W3C home > Mailing lists > Public > public-html@w3.org > December 2012

Re: The missing Sentence tag

From: Lee Kowalkowski <lee.kowalkowski@googlemail.com>
Date: Thu, 6 Dec 2012 22:16:40 +0000
Message-ID: <CAGpS7GPOpUpXJ0KKk2rx3zEkm16DJ9g3eqHUp8U2BD_Yn4ZWhg@mail.gmail.com>
To: "Thomas A. Fine" <fine@head.cfa.harvard.edu>
Cc: public-html <public-html@w3.org>
On 6 December 2012 15:46, Thomas A. Fine <fine@head.cfa.harvard.edu> wrote:

> But since I have an interest in both formatting and semantics, a tag is
> the best choice.

What would the semantic advantage be?  When I teach HTML, I like to be
pragmatic.  So I'm talking to budding web developers, what do I tell them
about this element?  Particularly, when and why should they use it.

> Regardless of the tag, I'm hardly arguing that everyone would use this.
>  It's more effort and only a minority would likely have an interest. This
> could be alleviated by software, where HTML generators could offer default
> sentence parsing and let the user override as needed, sort of like spell
> checking.

With respect to markdown syntax, which seems to be a popular mechanism for
authors.  They don't want to store a corrected HTML version, really.  They
want their markdown syntax to be the only thing they work with, and the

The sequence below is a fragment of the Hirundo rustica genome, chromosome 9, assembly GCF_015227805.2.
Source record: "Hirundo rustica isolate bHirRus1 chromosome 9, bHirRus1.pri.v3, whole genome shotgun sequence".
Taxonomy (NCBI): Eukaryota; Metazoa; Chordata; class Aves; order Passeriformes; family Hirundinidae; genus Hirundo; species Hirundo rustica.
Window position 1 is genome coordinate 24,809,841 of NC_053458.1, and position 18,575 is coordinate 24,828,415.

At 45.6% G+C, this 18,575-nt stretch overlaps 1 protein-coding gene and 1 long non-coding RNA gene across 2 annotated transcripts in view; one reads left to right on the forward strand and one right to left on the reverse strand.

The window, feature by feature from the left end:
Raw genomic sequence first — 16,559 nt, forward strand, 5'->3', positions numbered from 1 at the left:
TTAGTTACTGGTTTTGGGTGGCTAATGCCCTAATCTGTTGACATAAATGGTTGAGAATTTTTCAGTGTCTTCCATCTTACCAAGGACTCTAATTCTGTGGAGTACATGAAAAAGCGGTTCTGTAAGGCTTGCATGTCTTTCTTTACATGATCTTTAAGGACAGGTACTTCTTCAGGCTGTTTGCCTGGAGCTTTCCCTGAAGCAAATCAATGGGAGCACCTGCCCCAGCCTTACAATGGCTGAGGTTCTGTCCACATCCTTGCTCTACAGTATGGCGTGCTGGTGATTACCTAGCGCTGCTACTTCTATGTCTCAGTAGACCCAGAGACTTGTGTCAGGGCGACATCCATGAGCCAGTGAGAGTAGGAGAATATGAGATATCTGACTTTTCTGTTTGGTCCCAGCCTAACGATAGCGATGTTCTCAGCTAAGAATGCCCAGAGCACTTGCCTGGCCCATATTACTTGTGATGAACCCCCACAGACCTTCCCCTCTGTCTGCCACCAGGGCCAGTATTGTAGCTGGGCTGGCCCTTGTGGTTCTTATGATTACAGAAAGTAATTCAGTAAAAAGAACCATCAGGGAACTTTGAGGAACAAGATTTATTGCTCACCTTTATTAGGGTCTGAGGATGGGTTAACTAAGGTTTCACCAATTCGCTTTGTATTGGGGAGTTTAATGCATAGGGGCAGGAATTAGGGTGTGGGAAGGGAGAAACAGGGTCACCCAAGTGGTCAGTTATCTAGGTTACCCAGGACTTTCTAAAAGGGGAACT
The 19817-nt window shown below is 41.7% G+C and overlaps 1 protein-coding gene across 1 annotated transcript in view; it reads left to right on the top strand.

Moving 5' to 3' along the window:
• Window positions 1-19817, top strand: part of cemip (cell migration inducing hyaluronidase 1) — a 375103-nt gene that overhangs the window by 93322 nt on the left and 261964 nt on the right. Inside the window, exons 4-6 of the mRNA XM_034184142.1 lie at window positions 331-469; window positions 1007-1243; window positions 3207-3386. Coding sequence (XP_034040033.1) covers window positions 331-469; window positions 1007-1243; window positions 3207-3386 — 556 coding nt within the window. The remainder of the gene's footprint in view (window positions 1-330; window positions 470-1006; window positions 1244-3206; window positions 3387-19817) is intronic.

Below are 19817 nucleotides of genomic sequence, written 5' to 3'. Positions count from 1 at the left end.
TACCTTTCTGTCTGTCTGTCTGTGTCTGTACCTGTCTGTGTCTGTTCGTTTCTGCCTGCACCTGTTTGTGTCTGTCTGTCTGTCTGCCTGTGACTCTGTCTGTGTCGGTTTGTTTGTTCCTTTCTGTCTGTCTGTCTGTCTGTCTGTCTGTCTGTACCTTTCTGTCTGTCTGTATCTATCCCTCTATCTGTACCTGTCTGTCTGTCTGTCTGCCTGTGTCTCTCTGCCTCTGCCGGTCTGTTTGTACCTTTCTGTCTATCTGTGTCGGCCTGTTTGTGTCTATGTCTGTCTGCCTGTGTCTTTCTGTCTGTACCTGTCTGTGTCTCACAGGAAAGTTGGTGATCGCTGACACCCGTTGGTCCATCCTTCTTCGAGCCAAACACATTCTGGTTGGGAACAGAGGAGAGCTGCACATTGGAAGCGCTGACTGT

HTML generated from it without any further intervention.  So considering
this, it would seem (in English at least), such a processor would have to
delimit sentences based on . ? ! and maybe : only when followed by
whitespace, perhaps, dare I suggest, two spaces, if separating sentences,
just to make certain.

> The Wikipedia article is a royal mess.  And there are many articles like
> the one you linked, all mostly repeating each others' unsupportable modern
> myths of typography.

I'm going with Wikipedia, and the many articles, like many others will.
 I'm not really that fussed about modern mythology.

One of the myths mentioned in the article you link to says that because
> HTML can't do wide sentence spacing this is proof that wide sentence
> spacing should not be used.

Seems to be a recursive argument I agree, not very convincing. Although the
proportional spacing one is. Isn't it?

> But of course the reason HTML can't conveniently do wide sentence spacing
> is more of a historical accident and a matter of laziness, and is the very
> reason I'm here right now.

It could just be a side effect of ignoring extraneous whitespace, true.
 But the proportional font has been around for longer than HTML, unless I'm

> The irony for me is that the financial pressures that were the real
> motivation for eliminating wide sentence spacing from common practice don't
> really apply to the generation of web content.  The industrial practices of
> the print industry of the last 50-75 years don't save us paper on the web,
> and if anything they lead to less rather than more space for advertising.

I agree.  Neither do the pressures exist on the web that were the real
motivation for hyphenation.  Yet you still see people asking for that too.

Received on Thursday, 6 December 2012 22:17:13 UTC

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